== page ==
How this nonprofit is helping hundreds of NYC restaurants adjust during the pandemic
Courtesy of Chef El-Amin
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When non-essential businesses in NYC were ordered to close in March, restaurants across the five boroughs were tasked to pivot fast or risk shuttering their doors for good.

The impact on the city's once vibrant restaurant scene was immediate and devastating. A national survey found that 250,000 people were laid off within 22 days and almost $2 billion in revenue was lost. And soon, numerous restaurant closures became permanent as the pandemic raged on and businesses were unable to keep up with rent and utility payments.

Hot Bread Kitchen, a New York City-based nonprofit and incubator that has assisted more than 275 local businesses in the food industry, knew they needed to support their affiliated businesses in a new light to navigate the financial complexities of shifting business models and applying for loans.

According to Hot Bread Kitchen's CEO Shaolee Sen, shortly after the shutdown began, a third of restaurant workers that they support had been laid off and another third were furloughed.


While Hot Bread Kitchen seeks to help minority-owned restaurants thrive and sustain a diverse workforce, Sen has seen the small business owners that Hot Bread Kitchen represents hit unequally hard compared to white small business owners during the pandemic.

"The majority of people who have been furloughed or laid off from their jobs are people of color," Sen said. "Our crisis response included direct cash assistance and wraparound support for food industry employees and entrepreneurs who have been disproportionately impacted by the economic effects of this crisis."

This support included emergency relief and the launch of a hotline to help Hot Bread Kitchen's alumni navigate hardship brought on by the pandemic, such as navigating unemployment, benefits, childcare, food resources and anxiety. After seeing overwhelming demand, Hot Bread Kitchen opened up the hotline to all food workers.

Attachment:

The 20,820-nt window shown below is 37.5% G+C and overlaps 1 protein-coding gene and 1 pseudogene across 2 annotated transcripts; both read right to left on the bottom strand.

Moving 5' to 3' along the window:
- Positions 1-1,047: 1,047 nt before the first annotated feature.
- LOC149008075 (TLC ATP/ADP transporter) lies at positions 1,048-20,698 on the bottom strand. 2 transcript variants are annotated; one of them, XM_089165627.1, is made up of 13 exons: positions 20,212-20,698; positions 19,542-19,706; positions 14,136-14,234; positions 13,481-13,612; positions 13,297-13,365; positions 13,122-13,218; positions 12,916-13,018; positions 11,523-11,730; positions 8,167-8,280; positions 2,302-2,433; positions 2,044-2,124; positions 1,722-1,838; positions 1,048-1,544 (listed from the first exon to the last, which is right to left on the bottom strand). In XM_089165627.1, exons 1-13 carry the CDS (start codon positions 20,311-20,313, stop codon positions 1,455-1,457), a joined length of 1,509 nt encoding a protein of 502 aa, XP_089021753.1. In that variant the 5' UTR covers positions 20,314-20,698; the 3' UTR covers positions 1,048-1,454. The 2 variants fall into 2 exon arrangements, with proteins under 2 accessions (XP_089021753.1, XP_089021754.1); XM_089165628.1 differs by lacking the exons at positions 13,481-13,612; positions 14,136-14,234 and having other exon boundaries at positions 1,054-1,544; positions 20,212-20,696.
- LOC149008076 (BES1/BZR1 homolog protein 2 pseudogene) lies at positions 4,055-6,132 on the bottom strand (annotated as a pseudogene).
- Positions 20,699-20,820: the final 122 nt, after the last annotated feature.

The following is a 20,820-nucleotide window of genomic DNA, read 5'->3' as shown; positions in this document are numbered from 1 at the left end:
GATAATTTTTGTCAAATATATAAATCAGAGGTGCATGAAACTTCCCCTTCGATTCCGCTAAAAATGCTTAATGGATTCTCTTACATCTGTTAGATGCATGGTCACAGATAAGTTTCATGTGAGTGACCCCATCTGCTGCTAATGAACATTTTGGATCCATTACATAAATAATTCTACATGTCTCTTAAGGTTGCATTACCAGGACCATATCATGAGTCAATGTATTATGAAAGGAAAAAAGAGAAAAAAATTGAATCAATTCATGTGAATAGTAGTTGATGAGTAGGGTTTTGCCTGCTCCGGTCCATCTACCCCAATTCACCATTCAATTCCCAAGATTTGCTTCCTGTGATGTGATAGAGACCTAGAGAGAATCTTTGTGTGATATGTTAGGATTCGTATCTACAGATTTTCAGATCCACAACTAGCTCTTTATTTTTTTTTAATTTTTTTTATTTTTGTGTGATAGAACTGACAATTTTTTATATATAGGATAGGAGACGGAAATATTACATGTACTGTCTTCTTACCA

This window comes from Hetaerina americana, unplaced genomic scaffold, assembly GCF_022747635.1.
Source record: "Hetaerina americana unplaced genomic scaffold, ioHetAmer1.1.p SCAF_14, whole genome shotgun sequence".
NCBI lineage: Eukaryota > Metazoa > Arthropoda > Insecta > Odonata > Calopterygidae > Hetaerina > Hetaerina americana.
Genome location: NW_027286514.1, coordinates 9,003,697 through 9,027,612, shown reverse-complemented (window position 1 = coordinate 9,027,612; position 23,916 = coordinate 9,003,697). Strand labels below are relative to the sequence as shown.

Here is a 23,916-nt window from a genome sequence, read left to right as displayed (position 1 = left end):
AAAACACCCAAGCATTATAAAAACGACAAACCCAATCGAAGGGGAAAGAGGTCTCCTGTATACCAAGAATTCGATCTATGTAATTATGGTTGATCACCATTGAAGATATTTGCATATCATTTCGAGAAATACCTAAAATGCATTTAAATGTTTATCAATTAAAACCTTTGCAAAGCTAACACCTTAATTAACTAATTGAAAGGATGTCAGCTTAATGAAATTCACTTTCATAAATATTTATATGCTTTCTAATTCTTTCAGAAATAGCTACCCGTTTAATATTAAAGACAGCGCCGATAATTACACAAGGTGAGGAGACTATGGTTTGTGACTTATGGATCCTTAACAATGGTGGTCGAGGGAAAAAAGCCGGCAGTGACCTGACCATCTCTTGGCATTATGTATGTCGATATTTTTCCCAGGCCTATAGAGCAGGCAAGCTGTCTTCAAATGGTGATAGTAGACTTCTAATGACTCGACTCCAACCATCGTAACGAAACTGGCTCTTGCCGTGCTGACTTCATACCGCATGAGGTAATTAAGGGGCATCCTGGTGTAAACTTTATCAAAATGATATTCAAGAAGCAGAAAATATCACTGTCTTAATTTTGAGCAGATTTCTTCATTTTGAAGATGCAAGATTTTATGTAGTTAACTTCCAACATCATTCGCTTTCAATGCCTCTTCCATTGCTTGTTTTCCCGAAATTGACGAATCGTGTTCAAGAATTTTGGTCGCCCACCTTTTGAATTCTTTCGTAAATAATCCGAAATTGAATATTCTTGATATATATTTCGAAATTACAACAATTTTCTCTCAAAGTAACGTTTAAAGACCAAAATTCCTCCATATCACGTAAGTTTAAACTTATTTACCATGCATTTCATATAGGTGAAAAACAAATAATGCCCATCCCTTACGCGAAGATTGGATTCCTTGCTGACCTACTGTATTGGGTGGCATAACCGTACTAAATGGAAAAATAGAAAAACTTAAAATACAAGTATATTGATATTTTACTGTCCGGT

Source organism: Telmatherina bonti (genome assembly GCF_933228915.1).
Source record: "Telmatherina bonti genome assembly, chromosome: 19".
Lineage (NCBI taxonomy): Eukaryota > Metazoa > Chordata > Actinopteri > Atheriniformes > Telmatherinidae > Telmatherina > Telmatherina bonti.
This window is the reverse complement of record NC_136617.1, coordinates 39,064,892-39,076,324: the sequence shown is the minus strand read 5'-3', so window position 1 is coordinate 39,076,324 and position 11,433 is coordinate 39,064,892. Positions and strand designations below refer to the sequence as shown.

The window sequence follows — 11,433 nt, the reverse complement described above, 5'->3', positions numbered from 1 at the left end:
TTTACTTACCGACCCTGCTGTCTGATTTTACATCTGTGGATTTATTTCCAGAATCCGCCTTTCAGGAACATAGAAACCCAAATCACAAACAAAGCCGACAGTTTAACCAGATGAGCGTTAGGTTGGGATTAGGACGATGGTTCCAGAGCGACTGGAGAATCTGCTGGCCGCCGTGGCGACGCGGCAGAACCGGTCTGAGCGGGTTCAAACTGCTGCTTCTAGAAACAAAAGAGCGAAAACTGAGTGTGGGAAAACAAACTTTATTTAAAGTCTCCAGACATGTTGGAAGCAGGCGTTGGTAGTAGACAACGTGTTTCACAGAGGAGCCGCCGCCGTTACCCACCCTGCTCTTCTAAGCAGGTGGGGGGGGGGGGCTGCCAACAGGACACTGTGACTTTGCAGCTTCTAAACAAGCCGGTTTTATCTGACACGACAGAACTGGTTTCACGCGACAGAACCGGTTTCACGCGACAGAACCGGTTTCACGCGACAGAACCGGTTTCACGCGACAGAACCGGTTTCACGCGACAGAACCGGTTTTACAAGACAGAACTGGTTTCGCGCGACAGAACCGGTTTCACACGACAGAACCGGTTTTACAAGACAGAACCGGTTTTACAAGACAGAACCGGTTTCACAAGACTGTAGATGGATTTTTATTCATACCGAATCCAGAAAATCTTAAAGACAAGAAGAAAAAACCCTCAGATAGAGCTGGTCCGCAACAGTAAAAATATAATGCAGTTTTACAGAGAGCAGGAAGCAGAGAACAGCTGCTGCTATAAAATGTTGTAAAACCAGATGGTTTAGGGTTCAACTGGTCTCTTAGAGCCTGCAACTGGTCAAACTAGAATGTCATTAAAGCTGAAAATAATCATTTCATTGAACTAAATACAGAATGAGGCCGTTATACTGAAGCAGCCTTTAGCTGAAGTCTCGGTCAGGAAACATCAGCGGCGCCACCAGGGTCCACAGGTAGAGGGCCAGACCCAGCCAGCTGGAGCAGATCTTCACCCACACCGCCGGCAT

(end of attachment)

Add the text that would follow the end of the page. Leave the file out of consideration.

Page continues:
Courtesy of Hot Bread Kitchen

Hot Bread Kitchen was able to assist the small businesses it supports through the help of numerous partners and donors, including Capital One, who has provided grants to the nonprofit since 2012 and also helped Hot Bread Kitchen secure a loan to maintain employing its staff through the Small Business Administration Paycheck Protection Program as a small business banking customer.

"Capital One is proud to partner with Hot Bread Kitchen and share in its commitment to empowering women and businesses as they navigate the complex financial challenges brought on by the pandemic," says Theresa Bedeau, a vice president of Community Impact & Investment at Capital One who also serves on Hot Bread Kitchen's advisory board.

One of the hundreds of businesses that Hot Bread Kitchen helped was Chef El-Amin, a New Rochelle, New York-based healthy soul foods restaurant turned catering business that originally opened in 1985.

This wasn't the first time that founder and chef Yusef El-Amin had pivoted his business to address the needs of his community. In 2000, he became concerned by his local community's struggle with diabetes and obesity, so he transformed his menu of classic soul food items into healthier gluten-free or vegan options without compromising taste.

With dining-in no longer a safe option, El-Amin sought the help of Hot Bread Kitchen to pivot his restaurant's business model once again.

"Most people are staying in and feeding their families where they live, so why not bring our recipes right into their homes?" says Rakhya El-Amin, Chef Yusef's daughter and current CEO and Managing Director of Chef El-Amin.

Courtesy of Chef El-Amin

The restaurant quickly pivoted and is now bringing its fish fry seasoning into home kitchens from Florida to California.

"We're perfecting our seasonings and our sauces so we can ship them to anyone in the United States," Yusef said.